Solutions irritating to tissue.
Health Hazard
TOXIC; inhalation, ingestion or skin contact with material may cause severe injury or death. Contact with molten substance may cause severe burns to skin and eyes. Avoid any skin contact. Effects of contact or inhalation may be delayed. Fire may produce irritating, corrosive and/or toxic gases. Runoff from fire control or dilution water may be corrosive and/or toxic and cause pollution.
Fire Hazard
Non-combustible, substance itself does not burn but may decompose upon heating to produce corrosive and/or toxic fumes. Some are oxidizers and may ignite combustibles (wood, paper, oil, clothing, etc.). Contact with metals may evolve flammable hydrogen gas. Containers may explode when heated.
Production Methods
The name potash comes fromthe traditional method of making potassium carbonate, which has been performed sinceancient times. Preparing potassium carbonate involved burning wood or other plant material,leaching the ashes in a wooden barrel covered on its bottom with straw, and then evaporatingor boiling away the water in the leachate in clay or iron pots to recover potassium and sodiumalkalis.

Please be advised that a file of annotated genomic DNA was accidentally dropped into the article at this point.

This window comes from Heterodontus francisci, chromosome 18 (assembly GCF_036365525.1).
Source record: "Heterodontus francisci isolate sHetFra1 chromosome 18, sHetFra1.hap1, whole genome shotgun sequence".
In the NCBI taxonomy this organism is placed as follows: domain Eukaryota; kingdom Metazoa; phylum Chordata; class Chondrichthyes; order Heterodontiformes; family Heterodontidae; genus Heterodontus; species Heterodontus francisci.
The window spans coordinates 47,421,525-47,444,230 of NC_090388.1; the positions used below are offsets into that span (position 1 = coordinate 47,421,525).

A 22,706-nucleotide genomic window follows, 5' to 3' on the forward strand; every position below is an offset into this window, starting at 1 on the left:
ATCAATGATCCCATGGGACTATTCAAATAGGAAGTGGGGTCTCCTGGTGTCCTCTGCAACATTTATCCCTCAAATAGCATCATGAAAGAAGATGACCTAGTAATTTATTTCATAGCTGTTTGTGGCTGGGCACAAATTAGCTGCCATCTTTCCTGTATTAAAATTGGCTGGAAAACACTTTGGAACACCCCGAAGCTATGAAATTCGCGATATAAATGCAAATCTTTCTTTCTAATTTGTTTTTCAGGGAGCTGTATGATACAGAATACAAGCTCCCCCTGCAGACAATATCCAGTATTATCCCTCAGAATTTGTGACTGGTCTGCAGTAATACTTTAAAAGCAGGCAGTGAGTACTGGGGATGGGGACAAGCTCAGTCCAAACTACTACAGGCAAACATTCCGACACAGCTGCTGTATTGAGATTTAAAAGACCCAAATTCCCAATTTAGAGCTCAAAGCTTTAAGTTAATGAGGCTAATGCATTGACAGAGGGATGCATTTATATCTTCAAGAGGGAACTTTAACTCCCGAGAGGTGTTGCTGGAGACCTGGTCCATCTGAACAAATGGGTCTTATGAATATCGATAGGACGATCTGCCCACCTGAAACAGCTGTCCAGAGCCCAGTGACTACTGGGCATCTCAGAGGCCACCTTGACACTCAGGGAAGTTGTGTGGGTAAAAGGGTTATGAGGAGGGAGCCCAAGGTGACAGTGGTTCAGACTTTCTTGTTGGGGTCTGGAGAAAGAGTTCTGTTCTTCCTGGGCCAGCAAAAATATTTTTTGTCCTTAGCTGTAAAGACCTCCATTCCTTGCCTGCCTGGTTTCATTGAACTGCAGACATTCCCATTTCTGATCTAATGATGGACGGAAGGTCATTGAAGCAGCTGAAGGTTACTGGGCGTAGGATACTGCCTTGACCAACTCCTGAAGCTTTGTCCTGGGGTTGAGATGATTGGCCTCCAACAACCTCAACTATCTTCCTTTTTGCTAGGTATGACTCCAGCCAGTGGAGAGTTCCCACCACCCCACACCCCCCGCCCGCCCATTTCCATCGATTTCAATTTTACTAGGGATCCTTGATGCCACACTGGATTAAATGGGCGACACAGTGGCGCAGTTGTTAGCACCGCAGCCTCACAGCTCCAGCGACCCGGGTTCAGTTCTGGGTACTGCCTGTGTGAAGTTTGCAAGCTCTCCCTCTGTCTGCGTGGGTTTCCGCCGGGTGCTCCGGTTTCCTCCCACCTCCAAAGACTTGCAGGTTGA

Purification Methods
It crystallises from water between 100o and 0o. The solubility in H2O is 105% at 0o, 127% at 60o and 205% at 135o (b of saturated solution). After two recrystallisations of technical grade material, it had B, Li and Fe at 1.0, 0.04 and 0.01 ppm, respectvely. [D.nges in Handbook of Preparative Inorganic Chemistry (Ed. Brauer) Academic Press Vol I p 987 1963.]
Agricultural Uses
Potassium carbonate (K2C03) in solution form can be used as a liquid fertilizer. A limited quantity of the solid is used as a non-chloride form of potassium for tobacco.
Potassium carbonate is obtained from ash. It is made by electrolysis of potassium chloride. Potassium hydroxide on reaction with carbon dioxide gives potassium carbonate. Liquid carbonate contains about 50% potassium carbonate in water. The solid product, which contains over 70% potassium carbonate is fairly expensive and is of use in only limited types of acid soil. Neutralizing caustic potash with carbon dioxide gas also produces potassium carbonate.

Safety Data

Hazard Codes 
Xn
Risk Statements 
R22:Harmful if swallowed.
R36/37/38:Irritating to eyes, respiratory system and skin .
R20/21/22:Harmful by inhalation, in contact with skin and if swallowed .
Safety Statements 
S26:In case of contact with eyes, rinse immediately with plenty of water and seek medical advice .
S36:Wear suitable protective clothing .
S37/39:Wear suitable gloves and eye/face protection .
RIDADR 
3262
WGK Germany 
1

RTECS 
TS7750000


3
TSCA 
Yes
PackingGroup 
III
HS Code 
28364000
Safety Profile